As the world turned its sights on Social Impact, demonstrated by businesses and companies in the last year or two, and the term ESG (Environmental Social Governance) became commonplace, businesses have started to build this into their new plans.
Because Investors and lenders were demanding evidence of activity
Customers and consumers insisted on good credentials
Employees were making this a pre-requisite of their employment contracts
Government contracts insisted on strong evidence to award a reserved average of 30% of the awarding tender marks
In short, it was realised that those businesses who could evidence social value delivery as part of its strategy, and not just as an afterthought, were more likely to BE in business in five years. With sustainability improved, risks reduced, and the collective businesses contributing to both the planet and to local communities
SO, the scene is now well established.
Sales, investment and loans, employee retention, and lower costs, can all be accessed by demonstrating Social Value
Social Impact is now worth real MONEY and real PROFIT
Here is the problem
The way in which the social impact is measured is still based ostensibly on either a corroboration of various systems (Finance, HR, training), or is somehow consolidated into a master spreadsheet, often as a summary of lots of other spreadsheets dotted around the business, each with a different owner, with varying priorities and targets.
The challenge with the above is that there is often no verification, no confirmation by a third party, that the activity and the effort, matches with the declared outcome
In other words, it is open to being fabricated, extrapolated, or wrongly interpreted.
But this cannot be so, if institutional funds, structured competitive tenders, or legal contracts are reliant upon this data being correct and truthful.
You cannot simply present your finance position on a spreadsheet each period and instruct your accountant to file them at companies house, and for HMRC to simply trust you that they are correct.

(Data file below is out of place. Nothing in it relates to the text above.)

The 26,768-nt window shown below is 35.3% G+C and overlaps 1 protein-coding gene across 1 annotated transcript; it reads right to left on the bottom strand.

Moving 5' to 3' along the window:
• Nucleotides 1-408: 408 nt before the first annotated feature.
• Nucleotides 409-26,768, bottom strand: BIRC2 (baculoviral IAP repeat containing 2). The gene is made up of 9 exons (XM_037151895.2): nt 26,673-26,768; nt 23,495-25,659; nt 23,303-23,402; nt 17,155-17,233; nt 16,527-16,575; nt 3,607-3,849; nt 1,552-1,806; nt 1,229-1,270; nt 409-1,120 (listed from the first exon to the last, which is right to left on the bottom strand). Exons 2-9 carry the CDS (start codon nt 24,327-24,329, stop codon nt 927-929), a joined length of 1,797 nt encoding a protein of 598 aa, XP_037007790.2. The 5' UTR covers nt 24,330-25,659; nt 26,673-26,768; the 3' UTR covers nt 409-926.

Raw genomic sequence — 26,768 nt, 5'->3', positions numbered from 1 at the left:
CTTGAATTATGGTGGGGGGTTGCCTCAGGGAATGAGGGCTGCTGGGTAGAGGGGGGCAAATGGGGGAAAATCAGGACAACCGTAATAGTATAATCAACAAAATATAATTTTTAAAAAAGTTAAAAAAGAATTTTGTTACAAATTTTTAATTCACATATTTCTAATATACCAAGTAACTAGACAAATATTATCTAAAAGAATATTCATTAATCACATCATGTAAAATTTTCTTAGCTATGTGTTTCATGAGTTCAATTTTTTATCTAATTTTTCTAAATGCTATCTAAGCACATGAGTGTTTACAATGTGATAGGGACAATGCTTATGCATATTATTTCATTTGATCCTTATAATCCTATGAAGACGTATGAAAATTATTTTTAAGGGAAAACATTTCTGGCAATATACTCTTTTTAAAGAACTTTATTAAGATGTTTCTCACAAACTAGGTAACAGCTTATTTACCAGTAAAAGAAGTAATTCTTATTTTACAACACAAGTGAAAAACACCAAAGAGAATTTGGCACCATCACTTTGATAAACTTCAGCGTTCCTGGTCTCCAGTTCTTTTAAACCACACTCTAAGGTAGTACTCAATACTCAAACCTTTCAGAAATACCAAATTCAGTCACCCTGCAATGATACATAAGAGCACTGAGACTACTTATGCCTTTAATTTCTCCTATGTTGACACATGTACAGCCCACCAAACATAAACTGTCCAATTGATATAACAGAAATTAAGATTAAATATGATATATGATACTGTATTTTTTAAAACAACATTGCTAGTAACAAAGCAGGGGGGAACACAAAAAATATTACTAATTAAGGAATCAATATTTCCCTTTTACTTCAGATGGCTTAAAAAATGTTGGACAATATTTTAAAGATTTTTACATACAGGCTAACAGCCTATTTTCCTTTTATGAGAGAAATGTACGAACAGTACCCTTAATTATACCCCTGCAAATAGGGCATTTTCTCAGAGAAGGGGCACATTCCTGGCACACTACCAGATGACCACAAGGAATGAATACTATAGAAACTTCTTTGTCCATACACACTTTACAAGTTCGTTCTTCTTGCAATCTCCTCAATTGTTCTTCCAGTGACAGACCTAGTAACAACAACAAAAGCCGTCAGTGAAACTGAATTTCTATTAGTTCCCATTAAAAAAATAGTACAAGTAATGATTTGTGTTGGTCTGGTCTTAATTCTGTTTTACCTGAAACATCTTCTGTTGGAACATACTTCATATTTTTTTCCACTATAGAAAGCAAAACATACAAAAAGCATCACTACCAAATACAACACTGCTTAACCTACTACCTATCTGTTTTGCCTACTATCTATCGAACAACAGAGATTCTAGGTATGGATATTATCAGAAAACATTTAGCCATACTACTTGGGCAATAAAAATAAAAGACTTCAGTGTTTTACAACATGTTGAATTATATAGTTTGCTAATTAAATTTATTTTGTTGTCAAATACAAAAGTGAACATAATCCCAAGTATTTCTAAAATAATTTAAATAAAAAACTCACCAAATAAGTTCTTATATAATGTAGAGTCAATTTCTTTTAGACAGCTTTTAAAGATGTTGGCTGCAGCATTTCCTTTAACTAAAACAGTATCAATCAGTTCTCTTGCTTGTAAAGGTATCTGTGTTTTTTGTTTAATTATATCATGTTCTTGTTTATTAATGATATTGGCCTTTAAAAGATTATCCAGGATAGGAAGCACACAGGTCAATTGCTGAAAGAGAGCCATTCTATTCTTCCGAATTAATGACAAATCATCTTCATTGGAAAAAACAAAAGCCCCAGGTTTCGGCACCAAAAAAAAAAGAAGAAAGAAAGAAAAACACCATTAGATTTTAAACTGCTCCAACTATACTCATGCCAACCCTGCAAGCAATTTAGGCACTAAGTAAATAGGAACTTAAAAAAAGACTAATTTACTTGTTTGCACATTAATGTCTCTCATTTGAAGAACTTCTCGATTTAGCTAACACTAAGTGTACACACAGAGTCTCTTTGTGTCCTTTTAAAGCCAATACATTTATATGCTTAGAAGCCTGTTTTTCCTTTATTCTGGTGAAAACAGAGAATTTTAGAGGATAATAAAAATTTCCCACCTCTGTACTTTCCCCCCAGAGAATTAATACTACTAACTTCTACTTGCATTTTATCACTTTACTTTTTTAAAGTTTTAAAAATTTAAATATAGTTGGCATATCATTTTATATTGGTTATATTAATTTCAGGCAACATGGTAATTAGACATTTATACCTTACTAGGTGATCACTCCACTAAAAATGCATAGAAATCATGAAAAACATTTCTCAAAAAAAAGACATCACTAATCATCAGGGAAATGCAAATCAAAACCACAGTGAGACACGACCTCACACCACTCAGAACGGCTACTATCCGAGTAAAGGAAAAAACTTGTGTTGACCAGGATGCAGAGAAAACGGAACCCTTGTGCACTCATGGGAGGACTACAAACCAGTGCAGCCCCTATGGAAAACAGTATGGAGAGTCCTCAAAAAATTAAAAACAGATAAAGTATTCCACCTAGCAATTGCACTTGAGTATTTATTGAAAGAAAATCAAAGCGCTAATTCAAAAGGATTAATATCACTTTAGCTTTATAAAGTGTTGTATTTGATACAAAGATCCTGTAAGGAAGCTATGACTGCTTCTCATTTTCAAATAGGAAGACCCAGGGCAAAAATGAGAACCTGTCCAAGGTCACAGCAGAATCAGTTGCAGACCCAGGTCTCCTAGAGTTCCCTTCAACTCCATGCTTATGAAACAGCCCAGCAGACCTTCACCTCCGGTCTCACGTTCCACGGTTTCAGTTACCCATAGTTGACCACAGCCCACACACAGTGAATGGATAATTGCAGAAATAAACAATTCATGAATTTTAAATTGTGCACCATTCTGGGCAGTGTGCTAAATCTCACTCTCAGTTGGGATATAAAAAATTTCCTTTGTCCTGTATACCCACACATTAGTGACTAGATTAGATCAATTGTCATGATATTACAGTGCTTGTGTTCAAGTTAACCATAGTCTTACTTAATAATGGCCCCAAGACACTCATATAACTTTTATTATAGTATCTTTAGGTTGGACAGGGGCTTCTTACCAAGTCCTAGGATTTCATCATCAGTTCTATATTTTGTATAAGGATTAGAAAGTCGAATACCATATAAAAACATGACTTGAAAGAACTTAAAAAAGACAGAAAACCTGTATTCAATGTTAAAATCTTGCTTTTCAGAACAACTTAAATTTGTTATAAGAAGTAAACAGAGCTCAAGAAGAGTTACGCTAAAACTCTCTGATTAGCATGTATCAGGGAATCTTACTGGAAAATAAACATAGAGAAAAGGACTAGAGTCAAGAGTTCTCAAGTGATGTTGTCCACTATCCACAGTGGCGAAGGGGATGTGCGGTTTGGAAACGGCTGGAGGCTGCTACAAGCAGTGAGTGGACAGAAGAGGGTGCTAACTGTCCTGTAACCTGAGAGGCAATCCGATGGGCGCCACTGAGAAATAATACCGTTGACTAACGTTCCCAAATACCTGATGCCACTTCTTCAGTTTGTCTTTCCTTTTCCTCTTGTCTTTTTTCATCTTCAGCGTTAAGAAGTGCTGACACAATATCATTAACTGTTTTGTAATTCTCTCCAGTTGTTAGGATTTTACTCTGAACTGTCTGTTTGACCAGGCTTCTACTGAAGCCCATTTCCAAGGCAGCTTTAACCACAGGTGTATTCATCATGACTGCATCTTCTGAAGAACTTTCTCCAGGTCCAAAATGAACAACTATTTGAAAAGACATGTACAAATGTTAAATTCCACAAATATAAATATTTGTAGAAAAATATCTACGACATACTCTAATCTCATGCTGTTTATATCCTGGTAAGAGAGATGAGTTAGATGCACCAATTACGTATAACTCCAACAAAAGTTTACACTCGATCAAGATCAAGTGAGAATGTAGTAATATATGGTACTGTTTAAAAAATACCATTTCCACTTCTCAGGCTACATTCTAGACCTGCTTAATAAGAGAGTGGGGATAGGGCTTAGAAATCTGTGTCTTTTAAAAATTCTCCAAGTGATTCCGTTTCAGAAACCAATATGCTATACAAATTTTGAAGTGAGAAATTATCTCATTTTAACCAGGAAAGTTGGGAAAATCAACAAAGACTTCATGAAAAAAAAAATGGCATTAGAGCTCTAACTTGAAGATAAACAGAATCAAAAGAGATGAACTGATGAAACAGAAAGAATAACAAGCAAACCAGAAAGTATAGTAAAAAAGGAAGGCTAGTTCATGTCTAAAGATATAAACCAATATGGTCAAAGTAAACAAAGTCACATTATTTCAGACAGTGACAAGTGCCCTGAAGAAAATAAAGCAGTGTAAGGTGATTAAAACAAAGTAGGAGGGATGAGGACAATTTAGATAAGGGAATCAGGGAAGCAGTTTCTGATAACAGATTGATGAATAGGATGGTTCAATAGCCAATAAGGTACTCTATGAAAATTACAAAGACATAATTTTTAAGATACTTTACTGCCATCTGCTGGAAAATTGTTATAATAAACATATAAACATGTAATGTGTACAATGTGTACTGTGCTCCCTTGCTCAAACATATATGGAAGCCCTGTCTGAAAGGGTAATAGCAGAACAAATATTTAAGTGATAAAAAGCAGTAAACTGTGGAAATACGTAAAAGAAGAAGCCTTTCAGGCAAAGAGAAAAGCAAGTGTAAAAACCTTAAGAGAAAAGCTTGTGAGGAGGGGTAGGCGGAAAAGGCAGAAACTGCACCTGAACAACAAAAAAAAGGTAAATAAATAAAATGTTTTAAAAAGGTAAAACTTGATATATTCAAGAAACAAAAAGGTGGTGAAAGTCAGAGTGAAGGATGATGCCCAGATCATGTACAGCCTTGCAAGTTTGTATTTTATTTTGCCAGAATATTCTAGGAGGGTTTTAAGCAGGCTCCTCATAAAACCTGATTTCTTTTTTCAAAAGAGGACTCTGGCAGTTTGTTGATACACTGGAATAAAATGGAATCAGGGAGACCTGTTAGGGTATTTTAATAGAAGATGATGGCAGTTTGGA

No, they are audited against data ledgers and nominals in the accounts package, which in turn are reconciled against the bank account statements. This is done to offer proof of position and is a legal requirement of each serving director to undertake.
In August 2022, you may have seen several large blue chip UK companies, becoming investigated by the Competition and Markets Authority (CMA) for making statements about their social impact, that could not be substantiated and could be not true.
It doesn’t matter if they were true or not at that point in time, as the damage was already done by an unforgiving social media news feed.
The awful thing, is that their data, the marketing statements, and the qualitative statements were all generated by many team members, and the directors had no way of knowing or checking their accuracy, yet it is they who are legally responsible.
So, my good readers, who are people with high integrity, and would not seek to make misleading comments, gain pecuniary advantage by extrapolating numbers, or create impact statements out of a story book, to gain access to contracts or funding, this is the problem.
It is now not enough to say, “trust me”, nor enough to be diligent in the preparation of your Social Value data sets. It is time to adopt a system, much the same as a financial accounts system, to protect your company, your brand, your own reputations, and your staff.
In short you need an accounting system for Social Impact.
1. It must be able to record each action taken, in a way that is not changeable- therefore fully auditable
2. Where possible, it should provide an audit trail back to the individual person/ employee, who offered that help
3. It must be verified independently, by the community groups/ charities, or causes that you are helping
4. It should provide transparency, and reporting to confirm the numbers and qualitative statements
5. It should have sufficient flexibility to be able to record any aspect of Social Value that you externally offer, be that Environmental or Social
This is the often overlooked “G” in the ESG map. The G stands for governance, which is designed to protect individual directors against unprovable claims, of actions or outcomes, sometimes called fraud. It also protects the company, and its brand and reputation
In summary, the G is the insurance policy, in a world of rapidly increasing scrutiny.
If you are a senior leader in your business, a director or non-executive director, and you would like to know more, or discuss the challenge of “Accounting for Social Value”, contact me at firstname.lastname@example.org